Wednesday, November 18, 2009

One white rat?

"Her early childhood was greatly influenced by World War II, in which her father served on Navy ships in the Pacific. In her teens and early adulthood, her life was one of a traditional Southern debutante in the post-World War II U.S. Navy world. She was known for her beauty, as her mother and maternal grandmother had been before her, and she won various beauty contests during her time at the University of New Mexico, from which she graduated in 1956. Far more importantly, however, as throughout her life, she was always an extremely strong-minded, outgoing, charismatic person, with an agile intellect and an out-sized and vivid personality; she was a formidable force to be reckoned with in any setting.

"Beginning in the late 1960s, she became increasingly involved in various progressive causes, first and foremost, feminism, but she was also strongly committed to civil rights, peace and environmental causes as well. Among other things, she wrote a column on feminism during the 1970s for a New London Submarine Base newsletter, and taught adult education on the same topic at Robert E. Fitch Senior High School of Groton as well. She was deeply involved in the 1968 presidential campaign of Eugene McCarthy. After her divorce, she decided to adopt the Bonney surname as a symbol of her commitment to feminist principles; it was the maiden name of her much-loved paternal grandmother, after whom she had been named, Winifred Bonney Davis, a suffragette.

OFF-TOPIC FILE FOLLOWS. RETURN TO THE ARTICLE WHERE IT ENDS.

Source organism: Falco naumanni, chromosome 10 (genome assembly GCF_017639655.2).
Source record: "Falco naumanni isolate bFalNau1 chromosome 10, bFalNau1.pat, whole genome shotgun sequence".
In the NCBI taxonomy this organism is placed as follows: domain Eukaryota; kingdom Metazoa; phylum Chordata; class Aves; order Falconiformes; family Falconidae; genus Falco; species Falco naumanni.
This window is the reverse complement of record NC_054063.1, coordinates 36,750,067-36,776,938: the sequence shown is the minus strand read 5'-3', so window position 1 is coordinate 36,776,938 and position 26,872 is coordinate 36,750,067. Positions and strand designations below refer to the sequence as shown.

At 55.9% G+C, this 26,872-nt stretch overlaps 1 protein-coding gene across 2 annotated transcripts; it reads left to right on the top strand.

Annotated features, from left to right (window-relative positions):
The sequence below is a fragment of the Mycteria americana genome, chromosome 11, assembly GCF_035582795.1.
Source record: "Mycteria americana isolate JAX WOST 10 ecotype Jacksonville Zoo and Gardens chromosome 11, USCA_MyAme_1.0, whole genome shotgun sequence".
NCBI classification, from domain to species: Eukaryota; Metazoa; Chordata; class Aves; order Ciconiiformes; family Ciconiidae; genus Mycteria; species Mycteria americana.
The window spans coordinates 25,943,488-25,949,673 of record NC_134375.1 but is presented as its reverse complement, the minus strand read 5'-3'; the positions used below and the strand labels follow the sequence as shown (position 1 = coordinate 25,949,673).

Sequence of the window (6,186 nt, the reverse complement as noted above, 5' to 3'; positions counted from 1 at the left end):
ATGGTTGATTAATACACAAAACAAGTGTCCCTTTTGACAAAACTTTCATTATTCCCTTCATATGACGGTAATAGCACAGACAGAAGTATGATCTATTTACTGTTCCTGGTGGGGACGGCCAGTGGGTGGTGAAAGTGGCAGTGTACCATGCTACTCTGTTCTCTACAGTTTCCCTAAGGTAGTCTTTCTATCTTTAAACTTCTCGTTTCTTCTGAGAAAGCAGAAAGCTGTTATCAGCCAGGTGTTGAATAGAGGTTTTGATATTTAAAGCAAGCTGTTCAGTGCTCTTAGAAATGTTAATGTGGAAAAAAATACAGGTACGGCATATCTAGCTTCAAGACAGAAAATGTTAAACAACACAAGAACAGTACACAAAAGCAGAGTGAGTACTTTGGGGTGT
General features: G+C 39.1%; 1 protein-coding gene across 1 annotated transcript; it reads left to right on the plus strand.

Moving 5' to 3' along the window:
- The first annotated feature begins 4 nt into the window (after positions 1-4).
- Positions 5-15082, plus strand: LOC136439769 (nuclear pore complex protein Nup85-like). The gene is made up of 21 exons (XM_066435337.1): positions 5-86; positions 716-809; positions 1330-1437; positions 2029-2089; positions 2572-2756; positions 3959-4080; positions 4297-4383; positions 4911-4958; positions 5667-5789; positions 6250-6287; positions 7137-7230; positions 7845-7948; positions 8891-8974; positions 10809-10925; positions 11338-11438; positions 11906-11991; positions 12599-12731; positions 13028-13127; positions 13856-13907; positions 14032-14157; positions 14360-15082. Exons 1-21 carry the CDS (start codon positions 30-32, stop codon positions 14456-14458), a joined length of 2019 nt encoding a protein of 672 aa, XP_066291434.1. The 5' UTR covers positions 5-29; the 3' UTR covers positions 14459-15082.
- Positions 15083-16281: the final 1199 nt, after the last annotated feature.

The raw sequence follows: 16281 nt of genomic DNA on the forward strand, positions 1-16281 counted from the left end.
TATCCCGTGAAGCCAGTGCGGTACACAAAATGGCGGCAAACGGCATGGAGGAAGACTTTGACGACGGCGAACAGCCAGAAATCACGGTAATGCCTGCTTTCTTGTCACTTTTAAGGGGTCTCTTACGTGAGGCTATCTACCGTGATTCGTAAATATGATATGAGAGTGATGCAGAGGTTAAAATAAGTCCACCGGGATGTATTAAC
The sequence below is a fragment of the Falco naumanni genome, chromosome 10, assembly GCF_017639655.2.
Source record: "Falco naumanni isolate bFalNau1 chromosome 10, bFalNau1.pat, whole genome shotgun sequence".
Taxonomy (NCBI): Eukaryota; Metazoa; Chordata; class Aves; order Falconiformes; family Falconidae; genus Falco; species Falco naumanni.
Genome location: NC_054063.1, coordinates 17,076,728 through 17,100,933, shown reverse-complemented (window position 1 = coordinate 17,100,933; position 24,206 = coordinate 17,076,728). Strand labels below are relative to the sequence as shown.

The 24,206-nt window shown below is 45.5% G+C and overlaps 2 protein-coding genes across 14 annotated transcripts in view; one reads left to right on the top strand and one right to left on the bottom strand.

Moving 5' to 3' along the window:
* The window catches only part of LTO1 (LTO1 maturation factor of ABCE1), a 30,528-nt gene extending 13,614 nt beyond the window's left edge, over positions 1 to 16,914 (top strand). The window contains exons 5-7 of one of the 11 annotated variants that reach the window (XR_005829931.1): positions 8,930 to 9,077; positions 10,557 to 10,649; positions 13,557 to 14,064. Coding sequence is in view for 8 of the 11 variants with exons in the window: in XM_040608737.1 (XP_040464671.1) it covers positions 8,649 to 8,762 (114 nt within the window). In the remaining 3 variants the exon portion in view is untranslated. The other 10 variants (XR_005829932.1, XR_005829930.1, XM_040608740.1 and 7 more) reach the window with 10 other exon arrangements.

"Ms. Bonney had several careers. Before her first marriage, she taught third grade in Pensacola, Fla. During her children's younger years, she was a stay-at-home mother. After her divorce, from 1976 to 1999, she worked as an editor for the Bureau of Business Practice, a division of Prentice-Hall. She held several positions in the local government of Groton. She also served on the Old Lyme Wetlands Commission from 1995 to 1998.

"For the remaining four decades of her life, she continued to be a fearless and passionate advocate of her views regarding the political and social issues of her day; indeed, despite declining health over the last decade, she remained deeply involved in, and vocal about, the many issues about which she fervently cared. She was a gifted writer and editor, a voracious reader, as well as a lover of crossword puzzles and double acrostics. She was also an artist and craftsperson (oil painting and knitting) and deeply interested in the arts. Moreover, she was a great animal lover. Her many pets over the years included many dogs, cats, birds, and tropical fish, and one white rat. In addition, she also was an avid traveler, visiting Europe and Israel in her thirties; she and Mr. Chester also travelled widely, visiting among other countries Sweden, Belize, Mexico, England, Wales, Italy, and Egypt."

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